Finally, we set forth an implementation and management plan to ensure proper deployment and effective use of the proposed infrastructure. First, we will employ our existing Center for Human-Computer Interaction (CHCI) student-run infrastructure management system in which, any student or faculty member may reserve equipment and related research space. This serves three purposes: 1. It gives students and faculty a sense of ownership of the infrastructure to encourage use and care of the equipment; 2. It provides for community-based expertise on the equipment as our student ‘lab-czars’ maintain an evolving list of ‘experts’ for each piece of equipment in our inventory. This makes the lab self-sustaining without large recurring technical support costs; and 3. It encourages collaboration among students and faculty across the CHCI and beyond. Second, we propose a phased deployment of the infrastructure designed to give us a ‘running start’ so that the equipment will be used from early in the first year of the grant. Third, we introduce the concept of rapid prototyping mini-grants as a key feature of our proposal. We will set up a program where student/faculty groups can propose projects that require materials and components. The PI team along with other CHCI faculty will serve as the evaluation committee to decide on the proposals and offer design guidance and advice to mini-proposal. This will guarantee that components pur-chased on the grant will find timely and effective use. As these mini-projects end, reusable pieces of the infrastructure will be returned to inventory, further encouraging prototyping with existing components.

Intellectual Merits: The intellectual merits of this proposal are three-fold. First, we introduce the concept of contextualized device and display ecologies within habitats defined by application. We believe that modern devices will achieve their potential only when they function in concert with each other and with environmental technology to support human activity. Second, our RPL and environmental technologies encourage a kind of computational thinking among our researchers that span the digital and physical environment. Third, we assemble a set of research projects to investigate the realization and use of our envisioned ecologies. The substance of these research project constitute intellectual outcomes of this grant.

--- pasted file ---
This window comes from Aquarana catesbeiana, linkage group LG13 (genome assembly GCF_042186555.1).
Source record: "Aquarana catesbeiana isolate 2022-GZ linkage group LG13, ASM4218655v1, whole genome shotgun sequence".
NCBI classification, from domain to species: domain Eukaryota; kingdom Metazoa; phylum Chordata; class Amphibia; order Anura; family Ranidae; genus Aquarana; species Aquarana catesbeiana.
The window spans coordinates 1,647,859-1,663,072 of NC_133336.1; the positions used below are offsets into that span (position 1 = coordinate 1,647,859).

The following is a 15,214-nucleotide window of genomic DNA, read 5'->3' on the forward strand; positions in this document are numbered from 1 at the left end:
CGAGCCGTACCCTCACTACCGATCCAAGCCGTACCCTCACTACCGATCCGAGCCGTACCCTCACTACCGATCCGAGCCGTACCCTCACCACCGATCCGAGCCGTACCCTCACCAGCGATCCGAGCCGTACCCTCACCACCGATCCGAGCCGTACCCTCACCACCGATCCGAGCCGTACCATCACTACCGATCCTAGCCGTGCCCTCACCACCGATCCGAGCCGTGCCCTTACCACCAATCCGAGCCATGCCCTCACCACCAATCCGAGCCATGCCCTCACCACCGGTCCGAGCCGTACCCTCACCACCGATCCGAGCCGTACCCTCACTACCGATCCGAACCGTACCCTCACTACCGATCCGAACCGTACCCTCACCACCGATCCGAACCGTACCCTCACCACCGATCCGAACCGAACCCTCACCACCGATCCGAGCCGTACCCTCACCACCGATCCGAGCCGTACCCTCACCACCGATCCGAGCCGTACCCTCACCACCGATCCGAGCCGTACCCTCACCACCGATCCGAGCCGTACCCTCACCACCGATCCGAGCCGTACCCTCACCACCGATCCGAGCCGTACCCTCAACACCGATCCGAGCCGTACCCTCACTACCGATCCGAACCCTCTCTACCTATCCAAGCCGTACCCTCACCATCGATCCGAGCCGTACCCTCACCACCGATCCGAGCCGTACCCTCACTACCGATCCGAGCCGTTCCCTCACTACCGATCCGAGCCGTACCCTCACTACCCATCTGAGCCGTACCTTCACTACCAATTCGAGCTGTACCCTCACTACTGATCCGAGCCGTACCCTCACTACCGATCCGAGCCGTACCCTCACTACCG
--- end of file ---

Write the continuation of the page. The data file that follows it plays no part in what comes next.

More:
Broader Impacts: The broader impacts of this project accrue in four ways. First, the infrastructure will facilitate a broad interdisciplinary research. The CHCI has a strong track record of such interdisciplinary work and has a system in place to ensure broad use of the equipment by the proposing team and beyond. Second, we will be using the infrastructure in the classes we teach. Again, we have a good track record of doing so, and in bringing undergraduates, and individuals from underrepresented populations into our research programs. Third, we plan to extend outreach to the user communities through our publications, presentations, web presence, and broader collaborative interactions. We will share our software with the community using open-source mechanisms. Fourth, our team has a solid track record of working with undergraduate students, and in bringing women and individuals from underrepresented populations into research. We will continue in these efforts. The CHCI has an active REU site that brings students from HBCUs and minority institutions into our research. We have involved a good number of students in research using such vehicles. 




Grant Institution: National Science Foundation

Amount: $600,000

People associated with this grant:

Chris North
Doug Bowman
Denis Gracanin
Francis Quek